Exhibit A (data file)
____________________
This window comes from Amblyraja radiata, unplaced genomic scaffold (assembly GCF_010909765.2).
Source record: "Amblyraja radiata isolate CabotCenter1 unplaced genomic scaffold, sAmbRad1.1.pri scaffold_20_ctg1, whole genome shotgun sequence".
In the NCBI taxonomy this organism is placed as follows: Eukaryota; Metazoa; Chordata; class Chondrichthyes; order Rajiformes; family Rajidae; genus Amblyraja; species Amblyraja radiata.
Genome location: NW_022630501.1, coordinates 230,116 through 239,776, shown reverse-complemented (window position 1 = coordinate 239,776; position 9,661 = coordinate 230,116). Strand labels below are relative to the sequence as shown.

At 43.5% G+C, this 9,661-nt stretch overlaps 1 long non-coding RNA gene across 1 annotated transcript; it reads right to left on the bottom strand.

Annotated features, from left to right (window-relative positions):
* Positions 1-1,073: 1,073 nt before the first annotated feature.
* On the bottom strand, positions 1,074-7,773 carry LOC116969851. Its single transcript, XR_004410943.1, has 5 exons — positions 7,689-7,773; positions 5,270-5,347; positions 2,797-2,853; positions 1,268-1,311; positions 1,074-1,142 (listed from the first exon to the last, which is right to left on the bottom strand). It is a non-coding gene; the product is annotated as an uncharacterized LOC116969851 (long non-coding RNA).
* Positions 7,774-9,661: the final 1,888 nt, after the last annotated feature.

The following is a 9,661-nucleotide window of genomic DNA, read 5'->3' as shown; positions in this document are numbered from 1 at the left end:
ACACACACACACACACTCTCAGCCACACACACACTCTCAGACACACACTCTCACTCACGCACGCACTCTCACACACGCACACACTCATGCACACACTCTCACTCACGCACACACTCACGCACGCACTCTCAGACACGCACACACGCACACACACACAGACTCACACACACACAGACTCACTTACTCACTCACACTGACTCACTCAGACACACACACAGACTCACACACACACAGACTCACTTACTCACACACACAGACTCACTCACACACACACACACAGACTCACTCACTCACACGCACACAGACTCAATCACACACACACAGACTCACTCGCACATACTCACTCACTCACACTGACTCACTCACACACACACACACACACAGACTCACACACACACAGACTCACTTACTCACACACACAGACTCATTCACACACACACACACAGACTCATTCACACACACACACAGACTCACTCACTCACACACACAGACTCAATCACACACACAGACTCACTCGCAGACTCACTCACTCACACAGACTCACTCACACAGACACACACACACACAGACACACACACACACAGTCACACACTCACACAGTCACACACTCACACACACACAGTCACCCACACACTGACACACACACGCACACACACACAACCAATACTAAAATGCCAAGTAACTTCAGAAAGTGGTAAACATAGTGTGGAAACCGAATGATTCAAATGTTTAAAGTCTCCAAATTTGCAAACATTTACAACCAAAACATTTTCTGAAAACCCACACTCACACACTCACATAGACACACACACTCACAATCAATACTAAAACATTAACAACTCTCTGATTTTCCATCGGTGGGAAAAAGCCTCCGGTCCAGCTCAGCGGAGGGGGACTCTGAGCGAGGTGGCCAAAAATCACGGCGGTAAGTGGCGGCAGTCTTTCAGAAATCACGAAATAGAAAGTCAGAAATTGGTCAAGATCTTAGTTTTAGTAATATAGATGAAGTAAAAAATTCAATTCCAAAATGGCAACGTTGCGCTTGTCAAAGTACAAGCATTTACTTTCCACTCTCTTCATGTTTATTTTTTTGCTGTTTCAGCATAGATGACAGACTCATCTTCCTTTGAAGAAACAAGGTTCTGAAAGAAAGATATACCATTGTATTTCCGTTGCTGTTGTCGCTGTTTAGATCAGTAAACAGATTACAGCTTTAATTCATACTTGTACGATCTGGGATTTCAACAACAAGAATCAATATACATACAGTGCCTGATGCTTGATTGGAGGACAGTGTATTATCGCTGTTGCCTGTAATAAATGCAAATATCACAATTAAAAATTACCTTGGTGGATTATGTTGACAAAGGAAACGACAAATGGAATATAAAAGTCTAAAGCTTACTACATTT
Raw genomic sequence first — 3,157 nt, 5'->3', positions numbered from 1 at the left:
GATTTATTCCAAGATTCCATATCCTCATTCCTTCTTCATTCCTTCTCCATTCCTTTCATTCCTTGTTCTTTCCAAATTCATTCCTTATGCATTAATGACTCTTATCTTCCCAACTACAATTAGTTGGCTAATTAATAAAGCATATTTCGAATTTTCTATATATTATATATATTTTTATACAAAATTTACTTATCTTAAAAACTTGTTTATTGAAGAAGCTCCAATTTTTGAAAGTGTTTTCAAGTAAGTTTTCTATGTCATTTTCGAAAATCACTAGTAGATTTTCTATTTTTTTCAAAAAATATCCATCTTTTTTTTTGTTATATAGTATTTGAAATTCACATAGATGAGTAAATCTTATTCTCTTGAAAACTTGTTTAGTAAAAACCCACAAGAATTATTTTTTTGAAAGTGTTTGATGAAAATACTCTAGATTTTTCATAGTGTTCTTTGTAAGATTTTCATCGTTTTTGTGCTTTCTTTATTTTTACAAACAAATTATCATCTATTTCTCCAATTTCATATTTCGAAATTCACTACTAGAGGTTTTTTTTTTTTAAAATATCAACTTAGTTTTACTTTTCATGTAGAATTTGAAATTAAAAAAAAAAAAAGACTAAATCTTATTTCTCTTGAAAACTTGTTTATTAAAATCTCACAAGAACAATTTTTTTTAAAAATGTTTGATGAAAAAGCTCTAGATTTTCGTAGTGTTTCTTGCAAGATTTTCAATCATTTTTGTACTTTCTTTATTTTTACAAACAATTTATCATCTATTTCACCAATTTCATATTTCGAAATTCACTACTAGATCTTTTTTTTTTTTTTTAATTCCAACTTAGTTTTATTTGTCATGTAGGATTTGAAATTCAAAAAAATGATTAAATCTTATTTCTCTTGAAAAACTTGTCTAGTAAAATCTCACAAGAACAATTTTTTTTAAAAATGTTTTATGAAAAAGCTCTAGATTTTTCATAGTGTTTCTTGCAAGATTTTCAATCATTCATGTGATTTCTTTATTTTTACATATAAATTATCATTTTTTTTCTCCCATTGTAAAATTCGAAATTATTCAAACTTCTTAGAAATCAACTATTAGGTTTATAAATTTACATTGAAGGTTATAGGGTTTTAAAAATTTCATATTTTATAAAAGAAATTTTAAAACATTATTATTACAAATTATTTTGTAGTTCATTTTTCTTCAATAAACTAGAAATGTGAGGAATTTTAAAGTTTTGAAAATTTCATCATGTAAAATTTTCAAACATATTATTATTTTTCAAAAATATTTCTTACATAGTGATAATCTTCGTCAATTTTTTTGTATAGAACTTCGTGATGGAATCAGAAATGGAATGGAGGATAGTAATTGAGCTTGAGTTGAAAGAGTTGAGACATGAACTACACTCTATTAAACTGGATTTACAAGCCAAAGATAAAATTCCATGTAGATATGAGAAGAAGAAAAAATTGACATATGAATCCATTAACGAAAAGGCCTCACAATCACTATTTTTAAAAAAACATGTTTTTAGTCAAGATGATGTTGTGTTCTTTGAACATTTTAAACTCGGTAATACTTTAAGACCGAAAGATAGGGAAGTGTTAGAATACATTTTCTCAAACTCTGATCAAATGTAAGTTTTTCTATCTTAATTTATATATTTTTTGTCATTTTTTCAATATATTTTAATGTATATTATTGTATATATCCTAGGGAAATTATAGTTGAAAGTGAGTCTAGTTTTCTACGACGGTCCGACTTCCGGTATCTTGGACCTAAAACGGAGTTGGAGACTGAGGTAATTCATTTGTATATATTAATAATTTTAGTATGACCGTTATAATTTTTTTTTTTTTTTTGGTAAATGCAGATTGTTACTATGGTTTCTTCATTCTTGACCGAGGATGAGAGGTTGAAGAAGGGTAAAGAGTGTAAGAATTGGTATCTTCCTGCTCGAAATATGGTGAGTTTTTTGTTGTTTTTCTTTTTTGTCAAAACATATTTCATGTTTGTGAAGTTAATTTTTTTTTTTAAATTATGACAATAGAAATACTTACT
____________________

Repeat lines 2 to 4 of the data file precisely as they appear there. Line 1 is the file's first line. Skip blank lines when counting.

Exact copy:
Source record: "Amblyraja radiata isolate CabotCenter1 unplaced genomic scaffold, sAmbRad1.1.pri scaffold_20_ctg1, whole genome shotgun sequence".
In the NCBI taxonomy this organism is placed as follows: Eukaryota; Metazoa; Chordata; class Chondrichthyes; order Rajiformes; family Rajidae; genus Amblyraja; species Amblyraja radiata.
Genome location: NW_022630501.1, coordinates 230,116 through 239,776, shown reverse-complemented (window position 1 = coordinate 239,776; position 9,661 = coordinate 230,116). Strand labels below are relative to the sequence as shown.